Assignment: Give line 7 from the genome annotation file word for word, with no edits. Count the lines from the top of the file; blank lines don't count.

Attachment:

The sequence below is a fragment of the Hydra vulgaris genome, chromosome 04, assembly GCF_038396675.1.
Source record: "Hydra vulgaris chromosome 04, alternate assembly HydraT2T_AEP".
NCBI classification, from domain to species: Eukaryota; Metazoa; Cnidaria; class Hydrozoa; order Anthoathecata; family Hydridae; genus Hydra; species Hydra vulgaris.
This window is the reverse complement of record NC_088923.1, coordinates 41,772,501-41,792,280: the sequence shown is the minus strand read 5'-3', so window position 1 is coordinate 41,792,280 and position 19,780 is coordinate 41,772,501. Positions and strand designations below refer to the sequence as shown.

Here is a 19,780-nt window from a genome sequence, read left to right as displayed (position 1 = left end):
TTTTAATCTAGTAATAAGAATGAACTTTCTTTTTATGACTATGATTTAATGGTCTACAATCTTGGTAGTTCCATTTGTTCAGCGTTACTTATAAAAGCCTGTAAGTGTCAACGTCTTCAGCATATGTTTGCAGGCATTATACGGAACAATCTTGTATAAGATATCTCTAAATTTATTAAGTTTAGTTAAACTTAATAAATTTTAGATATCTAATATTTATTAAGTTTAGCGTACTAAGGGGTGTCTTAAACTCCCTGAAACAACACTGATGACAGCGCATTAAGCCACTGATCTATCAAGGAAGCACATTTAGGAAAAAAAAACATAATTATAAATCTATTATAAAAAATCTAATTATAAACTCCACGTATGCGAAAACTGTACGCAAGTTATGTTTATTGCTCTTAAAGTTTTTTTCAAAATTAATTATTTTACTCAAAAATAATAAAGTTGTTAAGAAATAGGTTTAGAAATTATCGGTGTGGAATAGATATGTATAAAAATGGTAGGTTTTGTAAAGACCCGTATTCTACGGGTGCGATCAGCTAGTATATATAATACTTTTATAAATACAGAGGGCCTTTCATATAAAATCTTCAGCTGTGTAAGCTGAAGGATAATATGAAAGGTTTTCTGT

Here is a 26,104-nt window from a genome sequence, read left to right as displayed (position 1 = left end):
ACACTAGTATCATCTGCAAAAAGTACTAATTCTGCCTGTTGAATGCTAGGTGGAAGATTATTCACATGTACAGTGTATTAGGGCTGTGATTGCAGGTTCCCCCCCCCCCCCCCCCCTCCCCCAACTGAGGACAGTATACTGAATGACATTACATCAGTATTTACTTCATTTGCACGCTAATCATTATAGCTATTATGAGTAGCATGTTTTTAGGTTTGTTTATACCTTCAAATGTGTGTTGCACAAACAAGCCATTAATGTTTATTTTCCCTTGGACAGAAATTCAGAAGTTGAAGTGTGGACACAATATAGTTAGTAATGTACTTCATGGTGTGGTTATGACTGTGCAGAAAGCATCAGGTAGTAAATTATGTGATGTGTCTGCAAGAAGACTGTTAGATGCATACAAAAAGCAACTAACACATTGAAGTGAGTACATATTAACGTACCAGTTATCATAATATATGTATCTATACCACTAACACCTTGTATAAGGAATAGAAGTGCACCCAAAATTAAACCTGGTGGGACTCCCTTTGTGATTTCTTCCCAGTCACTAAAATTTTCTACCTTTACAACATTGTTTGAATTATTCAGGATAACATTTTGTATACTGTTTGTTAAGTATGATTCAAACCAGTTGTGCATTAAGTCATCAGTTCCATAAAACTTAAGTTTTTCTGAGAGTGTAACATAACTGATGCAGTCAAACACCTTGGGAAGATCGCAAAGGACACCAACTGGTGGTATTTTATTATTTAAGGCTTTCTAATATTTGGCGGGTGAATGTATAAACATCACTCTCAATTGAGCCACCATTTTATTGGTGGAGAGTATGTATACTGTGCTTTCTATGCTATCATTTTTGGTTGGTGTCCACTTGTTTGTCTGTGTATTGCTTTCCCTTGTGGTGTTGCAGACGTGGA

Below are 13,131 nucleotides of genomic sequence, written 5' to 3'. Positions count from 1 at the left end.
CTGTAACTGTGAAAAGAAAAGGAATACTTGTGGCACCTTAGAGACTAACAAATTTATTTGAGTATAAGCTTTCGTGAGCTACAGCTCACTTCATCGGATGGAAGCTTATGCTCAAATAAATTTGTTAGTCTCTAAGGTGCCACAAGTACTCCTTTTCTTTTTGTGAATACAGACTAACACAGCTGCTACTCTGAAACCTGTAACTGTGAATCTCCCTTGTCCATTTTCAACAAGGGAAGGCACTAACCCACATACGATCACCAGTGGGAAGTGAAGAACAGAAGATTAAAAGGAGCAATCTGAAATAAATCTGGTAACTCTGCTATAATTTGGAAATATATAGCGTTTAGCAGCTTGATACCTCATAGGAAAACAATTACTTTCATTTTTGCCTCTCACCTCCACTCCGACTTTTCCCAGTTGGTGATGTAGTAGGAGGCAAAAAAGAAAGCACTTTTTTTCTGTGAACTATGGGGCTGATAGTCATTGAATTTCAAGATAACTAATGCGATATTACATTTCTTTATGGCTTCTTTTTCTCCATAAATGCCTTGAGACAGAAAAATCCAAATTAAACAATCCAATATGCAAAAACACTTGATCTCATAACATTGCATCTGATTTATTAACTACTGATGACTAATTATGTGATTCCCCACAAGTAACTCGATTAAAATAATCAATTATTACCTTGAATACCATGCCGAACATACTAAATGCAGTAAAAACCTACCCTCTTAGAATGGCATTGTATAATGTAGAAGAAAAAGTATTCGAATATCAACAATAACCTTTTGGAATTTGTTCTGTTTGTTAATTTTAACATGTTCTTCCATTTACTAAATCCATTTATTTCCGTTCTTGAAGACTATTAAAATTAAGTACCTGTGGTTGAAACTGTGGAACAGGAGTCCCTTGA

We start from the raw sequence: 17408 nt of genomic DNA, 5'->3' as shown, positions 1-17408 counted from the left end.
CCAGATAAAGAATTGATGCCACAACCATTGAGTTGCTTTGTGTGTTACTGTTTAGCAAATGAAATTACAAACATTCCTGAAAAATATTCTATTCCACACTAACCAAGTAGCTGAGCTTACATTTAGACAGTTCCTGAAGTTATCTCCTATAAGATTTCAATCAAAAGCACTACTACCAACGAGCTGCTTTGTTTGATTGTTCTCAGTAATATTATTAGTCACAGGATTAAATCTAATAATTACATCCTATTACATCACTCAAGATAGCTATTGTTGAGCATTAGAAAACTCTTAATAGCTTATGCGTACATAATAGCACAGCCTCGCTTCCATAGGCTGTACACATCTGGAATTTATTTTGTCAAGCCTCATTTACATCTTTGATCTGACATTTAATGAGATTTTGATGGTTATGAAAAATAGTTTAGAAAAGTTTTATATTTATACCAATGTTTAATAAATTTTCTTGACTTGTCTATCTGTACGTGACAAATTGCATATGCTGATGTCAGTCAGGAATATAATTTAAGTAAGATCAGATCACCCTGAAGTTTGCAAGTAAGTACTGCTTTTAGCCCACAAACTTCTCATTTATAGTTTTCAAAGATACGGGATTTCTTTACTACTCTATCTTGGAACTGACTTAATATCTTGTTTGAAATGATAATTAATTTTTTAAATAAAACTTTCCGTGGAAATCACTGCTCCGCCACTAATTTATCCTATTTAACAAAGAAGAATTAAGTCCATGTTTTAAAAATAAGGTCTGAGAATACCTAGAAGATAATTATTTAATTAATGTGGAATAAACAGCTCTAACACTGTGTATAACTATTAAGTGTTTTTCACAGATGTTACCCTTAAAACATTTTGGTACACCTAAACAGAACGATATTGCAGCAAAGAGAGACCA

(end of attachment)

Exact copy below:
Here is a 26,104-nt window from a genome sequence, read left to right as displayed (position 1 = left end):